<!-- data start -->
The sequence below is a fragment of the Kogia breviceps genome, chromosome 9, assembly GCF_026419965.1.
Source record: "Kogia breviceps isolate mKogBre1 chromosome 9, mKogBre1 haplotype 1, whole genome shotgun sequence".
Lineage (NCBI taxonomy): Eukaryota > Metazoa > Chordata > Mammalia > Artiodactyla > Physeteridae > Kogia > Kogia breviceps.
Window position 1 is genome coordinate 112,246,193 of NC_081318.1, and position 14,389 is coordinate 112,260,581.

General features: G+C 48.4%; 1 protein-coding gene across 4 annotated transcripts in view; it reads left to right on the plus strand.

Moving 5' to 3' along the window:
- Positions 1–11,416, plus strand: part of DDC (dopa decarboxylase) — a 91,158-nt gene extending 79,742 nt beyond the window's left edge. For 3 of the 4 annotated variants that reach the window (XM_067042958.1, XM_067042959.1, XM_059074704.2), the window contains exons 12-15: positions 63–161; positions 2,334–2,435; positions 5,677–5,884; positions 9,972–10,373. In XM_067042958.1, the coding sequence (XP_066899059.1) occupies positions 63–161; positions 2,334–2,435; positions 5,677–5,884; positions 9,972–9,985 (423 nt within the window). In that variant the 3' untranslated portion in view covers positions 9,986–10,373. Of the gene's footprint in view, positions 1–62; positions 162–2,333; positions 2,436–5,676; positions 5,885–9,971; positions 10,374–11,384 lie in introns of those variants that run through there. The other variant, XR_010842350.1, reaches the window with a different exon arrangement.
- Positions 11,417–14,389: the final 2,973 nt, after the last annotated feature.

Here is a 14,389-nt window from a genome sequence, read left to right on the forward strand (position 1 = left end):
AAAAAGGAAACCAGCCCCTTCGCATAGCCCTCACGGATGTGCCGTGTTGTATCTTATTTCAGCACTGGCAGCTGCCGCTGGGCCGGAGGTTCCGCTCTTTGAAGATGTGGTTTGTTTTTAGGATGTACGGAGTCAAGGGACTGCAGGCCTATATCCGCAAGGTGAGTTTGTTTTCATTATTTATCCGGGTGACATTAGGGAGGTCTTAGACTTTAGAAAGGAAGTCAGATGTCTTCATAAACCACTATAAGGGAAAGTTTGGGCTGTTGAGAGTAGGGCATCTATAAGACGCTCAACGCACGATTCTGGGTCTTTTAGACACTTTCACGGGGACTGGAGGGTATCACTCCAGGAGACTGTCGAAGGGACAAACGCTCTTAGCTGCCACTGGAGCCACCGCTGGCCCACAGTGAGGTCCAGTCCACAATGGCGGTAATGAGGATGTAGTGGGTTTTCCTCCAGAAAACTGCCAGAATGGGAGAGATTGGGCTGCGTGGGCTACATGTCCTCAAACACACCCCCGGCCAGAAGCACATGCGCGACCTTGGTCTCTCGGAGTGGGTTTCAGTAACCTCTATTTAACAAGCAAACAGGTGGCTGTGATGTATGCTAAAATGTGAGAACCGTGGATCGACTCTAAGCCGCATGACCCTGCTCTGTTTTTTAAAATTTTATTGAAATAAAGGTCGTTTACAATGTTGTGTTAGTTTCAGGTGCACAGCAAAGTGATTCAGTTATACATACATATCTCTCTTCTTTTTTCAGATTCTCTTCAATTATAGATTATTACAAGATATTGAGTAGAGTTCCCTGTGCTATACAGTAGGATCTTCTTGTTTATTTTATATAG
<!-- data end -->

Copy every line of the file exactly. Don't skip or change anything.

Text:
The sequence below is a fragment of the Kogia breviceps genome, chromosome 9, assembly GCF_026419965.1.
Source record: "Kogia breviceps isolate mKogBre1 chromosome 9, mKogBre1 haplotype 1, whole genome shotgun sequence".
Lineage (NCBI taxonomy): Eukaryota > Metazoa > Chordata > Mammalia > Artiodactyla > Physeteridae > Kogia > Kogia breviceps.
Window position 1 is genome coordinate 112,246,193 of NC_081318.1, and position 14,389 is coordinate 112,260,581.

General features: G+C 48.4%; 1 protein-coding gene across 4 annotated transcripts in view; it reads left to right on the plus strand.

Moving 5' to 3' along the window:
- Positions 1–11,416, plus strand: part of DDC (dopa decarboxylase) — a 91,158-nt gene extending 79,742 nt beyond the window's left edge. For 3 of the 4 annotated variants that reach the window (XM_067042958.1, XM_067042959.1, XM_059074704.2), the window contains exons 12-15: positions 63–161; positions 2,334–2,435; positions 5,677–5,884; positions 9,972–10,373. In XM_067042958.1, the coding sequence (XP_066899059.1) occupies positions 63–161; positions 2,334–2,435; positions 5,677–5,884; positions 9,972–9,985 (423 nt within the window). In that variant the 3' untranslated portion in view covers positions 9,986–10,373. Of the gene's footprint in view, positions 1–62; positions 162–2,333; positions 2,436–5,676; positions 5,885–9,971; positions 10,374–11,384 lie in introns of those variants that run through there. The other variant, XR_010842350.1, reaches the window with a different exon arrangement.
- Positions 11,417–14,389: the final 2,973 nt, after the last annotated feature.

Here is a 14,389-nt window from a genome sequence, read left to right on the forward strand (position 1 = left end):
AAAAAGGAAACCAGCCCCTTCGCATAGCCCTCACGGATGTGCCGTGTTGTATCTTATTTCAGCACTGGCAGCTGCCGCTGGGCCGGAGGTTCCGCTCTTTGAAGATGTGGTTTGTTTTTAGGATGTACGGAGTCAAGGGACTGCAGGCCTATATCCGCAAGGTGAGTTTGTTTTCATTATTTATCCGGGTGACATTAGGGAGGTCTTAGACTTTAGAAAGGAAGTCAGATGTCTTCATAAACCACTATAAGGGAAAGTTTGGGCTGTTGAGAGTAGGGCATCTATAAGACGCTCAACGCACGATTCTGGGTCTTTTAGACACTTTCACGGGGACTGGAGGGTATCACTCCAGGAGACTGTCGAAGGGACAAACGCTCTTAGCTGCCACTGGAGCCACCGCTGGCCCACAGTGAGGTCCAGTCCACAATGGCGGTAATGAGGATGTAGTGGGTTTTCCTCCAGAAAACTGCCAGAATGGGAGAGATTGGGCTGCGTGGGCTACATGTCCTCAAACACACCCCCGGCCAGAAGCACATGCGCGACCTTGGTCTCTCGGAGTGGGTTTCAGTAACCTCTATTTAACAAGCAAACAGGTGGCTGTGATGTATGCTAAAATGTGAGAACCGTGGATCGACTCTAAGCCGCATGACCCTGCTCTGTTTTTTAAAATTTTATTGAAATAAAGGTCGTTTACAATGTTGTGTTAGTTTCAGGTGCACAGCAAAGTGATTCAGTTATACATACATATCTCTCTTCTTTTTTCAGATTCTCTTCAATTATAGATTATTACAAGATATTGAGTAGAGTTCCCTGTGCTATACAGTAGGATCTTCTTGTTTATTTTATATAG